With that being said, each owner, chef and manager makes a decision on the culture they create with absolute freedom. With the high levels of abuse and harassment still present in restaurant environments, it’s clear to see that the choice to cultivate a toxic culture is being made time and time again.

A Call to Action

Our industry has been decimated by the pandemic. Never before in the modern age has there been a time where restaurants were shuttered for over a year and were forced to take a long hard look at themselves with some added perspective. 

From the rubble there is opportunity to rebuild an industry full of the good and do away with the bad. We have proved time and time again that we can adapt to change to survive. Now is the time to adapt to thrive. Harassment occurs at all levels of society and is exacerbated by ingrained prejudices and systemic inequities. As independently owned small businesses, there is tremendous opportunity for restaurants to be leaders in dismantling these prejudices and build frameworks based on equity.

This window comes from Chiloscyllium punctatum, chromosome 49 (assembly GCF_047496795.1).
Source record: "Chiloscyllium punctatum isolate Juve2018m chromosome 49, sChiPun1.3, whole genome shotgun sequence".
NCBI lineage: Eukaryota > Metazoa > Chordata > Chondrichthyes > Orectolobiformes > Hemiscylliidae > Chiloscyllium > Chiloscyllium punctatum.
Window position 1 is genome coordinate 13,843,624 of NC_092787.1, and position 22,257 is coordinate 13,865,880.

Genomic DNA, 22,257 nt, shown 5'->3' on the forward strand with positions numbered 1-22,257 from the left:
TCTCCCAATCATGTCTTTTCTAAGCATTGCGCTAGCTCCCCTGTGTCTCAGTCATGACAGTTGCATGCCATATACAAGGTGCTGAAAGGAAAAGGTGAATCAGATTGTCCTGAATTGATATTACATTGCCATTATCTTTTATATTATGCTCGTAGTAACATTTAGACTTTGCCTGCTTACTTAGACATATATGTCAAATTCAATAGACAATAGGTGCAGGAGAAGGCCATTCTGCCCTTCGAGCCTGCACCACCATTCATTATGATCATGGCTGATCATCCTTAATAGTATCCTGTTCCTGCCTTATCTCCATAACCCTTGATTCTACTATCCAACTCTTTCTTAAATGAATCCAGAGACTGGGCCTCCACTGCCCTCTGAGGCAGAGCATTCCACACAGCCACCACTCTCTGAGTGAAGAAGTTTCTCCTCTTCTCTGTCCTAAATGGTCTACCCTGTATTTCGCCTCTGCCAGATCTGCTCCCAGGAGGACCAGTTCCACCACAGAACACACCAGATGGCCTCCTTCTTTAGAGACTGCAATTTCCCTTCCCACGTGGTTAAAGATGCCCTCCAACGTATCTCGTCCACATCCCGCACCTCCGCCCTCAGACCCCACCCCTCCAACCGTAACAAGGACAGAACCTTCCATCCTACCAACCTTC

But ultimately, the responsibility falls on owners and managers to make these changes, to do better and stand for what is right. Male leaders in the industry particularly need to steward change by learning, listening, acting and intervening. This industry can be a celebration of food, drink, culture and people. We can achieve more together without the baggage of abuse.